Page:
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Intellectual Property Rights

2 EMC employees and a Massachusetts business charged in "e-fencing" scheme

BOSTON - Today federal authorities charged a Brockton, Mass., man, a North Carolina man, and a Hanover, Mass., company in federal court for participating in schemes to sell high-tech equipment stolen from EMC Corporation, over the Internet. This investigation was conducted by the U.S. Immigration and Customs Enforcement (ICE) Office of Homeland Security Investigations (HSI).

Kevin Kelly, 33, of North Carolina, Mark Rothfuss, 47, of Brockton, Mass., and BL Trading, LLC, of Hanover, Mass., were charged in three related cases with wire fraud and selling, receiving, or transporting stolen property in interstate commerce. Kelly was also charged with aggravated identity theft.

The charges against Kelly allege that he worked in the North Carolina factory of EMC Corporation, a large manufacturer of computer equipment headquartered in Massachusetts. From 2000 through 2009, the charges allege that Kelly stole approximately $929,891 worth of equipment from the factory by concealing EMC equipment in a small duffle or gym bag as he left work. The charges also allege that Kelly sold the stolen equipment over the Internet using the identity of an associate without the associate's knowledge. The use of the Internet to fence stolen goods has come to be known as "e-fencing."

The charges against Rothfuss allege that he worked at EMC's service call centers in Newton and Waltham, Massachusetts. It is alleged that between 2007 through 2009, Rothfuss stole approximately $140,654 worth of EMC equipment in a number of ways, including by requesting more equipment for repairs than he actually needed.

The charges against BL Trading, LLC, allege that the Hanover, Mass., company bought most of Kelly's stolen equipment and that a former BL Trading employee who had primary responsibility for purchasing equipment for its resale business knew or was willfully blind to the fact that Kelly's equipment was stolen. The Information also alleges that BL Trading lawfully used software obtained from EMC to update EMC computer equipment that it was supposed to use only for its EMC-authorized business, but instead used it to update EMC computer equipment for its separate resale business.

If convicted on these charges, Kelly faces up to 32 years of imprisonment, to be followed by 3 years of supervised release, restitution and forfeiture; Rothfuss faces up to 30 years of imprisonment, to be followed by 3 years of supervised release, restitution and forfeiture.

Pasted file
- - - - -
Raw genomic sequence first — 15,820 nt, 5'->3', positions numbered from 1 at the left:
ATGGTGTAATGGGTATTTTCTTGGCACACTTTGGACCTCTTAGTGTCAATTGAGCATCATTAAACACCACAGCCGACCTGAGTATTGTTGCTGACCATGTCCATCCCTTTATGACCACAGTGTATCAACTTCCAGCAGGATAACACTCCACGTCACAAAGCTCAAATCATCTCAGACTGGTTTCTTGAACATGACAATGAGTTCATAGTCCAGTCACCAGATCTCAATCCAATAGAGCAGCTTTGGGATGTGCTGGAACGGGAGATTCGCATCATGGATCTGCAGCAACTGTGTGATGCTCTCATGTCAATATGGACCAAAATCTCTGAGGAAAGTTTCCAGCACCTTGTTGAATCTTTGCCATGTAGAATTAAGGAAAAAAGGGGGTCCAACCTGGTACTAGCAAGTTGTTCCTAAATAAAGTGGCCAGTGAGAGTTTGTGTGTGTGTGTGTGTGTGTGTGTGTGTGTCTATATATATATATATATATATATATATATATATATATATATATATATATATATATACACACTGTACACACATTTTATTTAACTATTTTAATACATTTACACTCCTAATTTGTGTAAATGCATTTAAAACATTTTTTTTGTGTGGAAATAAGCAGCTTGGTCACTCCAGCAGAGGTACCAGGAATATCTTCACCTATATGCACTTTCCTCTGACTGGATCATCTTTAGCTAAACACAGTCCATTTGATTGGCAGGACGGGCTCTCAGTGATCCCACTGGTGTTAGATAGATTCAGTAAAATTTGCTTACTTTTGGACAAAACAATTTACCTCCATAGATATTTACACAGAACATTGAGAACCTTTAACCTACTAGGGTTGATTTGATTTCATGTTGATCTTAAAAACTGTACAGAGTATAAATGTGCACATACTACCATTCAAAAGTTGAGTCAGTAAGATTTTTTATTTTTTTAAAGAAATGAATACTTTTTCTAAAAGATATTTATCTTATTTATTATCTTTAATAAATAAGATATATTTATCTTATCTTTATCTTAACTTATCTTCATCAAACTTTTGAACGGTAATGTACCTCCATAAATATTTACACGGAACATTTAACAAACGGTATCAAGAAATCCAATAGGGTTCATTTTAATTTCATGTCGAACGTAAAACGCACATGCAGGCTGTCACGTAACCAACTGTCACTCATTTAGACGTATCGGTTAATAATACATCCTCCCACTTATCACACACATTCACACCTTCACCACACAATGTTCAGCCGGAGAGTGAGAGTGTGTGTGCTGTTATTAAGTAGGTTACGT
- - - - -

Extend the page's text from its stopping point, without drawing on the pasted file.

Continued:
Kelly and Rothfuss also face fines of up to $250,000 or twice the gain or loss, whichever is highest, per count. BL Trading faces restitution and a fine of $500,000 or twice the gain or loss, whichever is highest, per count.

In a deferred prosecution agreement with BL Trading, the United States agreed to dismiss the charges after two years if the company cooperates with law enforcement officials, pays restitution, and adheres to a strict corporate compliance program designed to ensure that it does not purchase or sell stolen equipment and does not update used equipment without the manufacturer's agreement.

This federal corporate compliance program is one of the first of its kind in the country for a computer reseller. "Congress and the public have become increasingly concerned with the ease by which people can unlawfully obtain items and sell them over the Internet under false or assumed identities," said U.S. Attorney for the District of Massachusetts Carmen M. Ortiz. "If accepted by the Court, the compliance program announced today will provide a model for online equipment resellers to ensure that their vendors are legitimate."

"This type of alleged illegal behavior robs legitimate businesses of millions of dollars in lost revenue," said Bruce M. Foucart, special agent in charge of ICE HSI in Boston. "HSI will continue to investigate these crimes in an effort to deter this activity in the United States and around the world."

The United States also filed separate plea agreements with Kelly and Rothfuss.

U.S. Attorney Ortiz and Special Agent in Charge Foucart made the announcement today. The case was investigated by ICE HSI with help from EMC. It is being prosecuted by Assistant U.S. Attorney Scott L. Garland of Ortiz's Computer Crimes Unit.

The details contained in the informations are allegations. The defendants are presumed to be innocent unless and until proven guilty beyond a reasonable doubt in a court of law.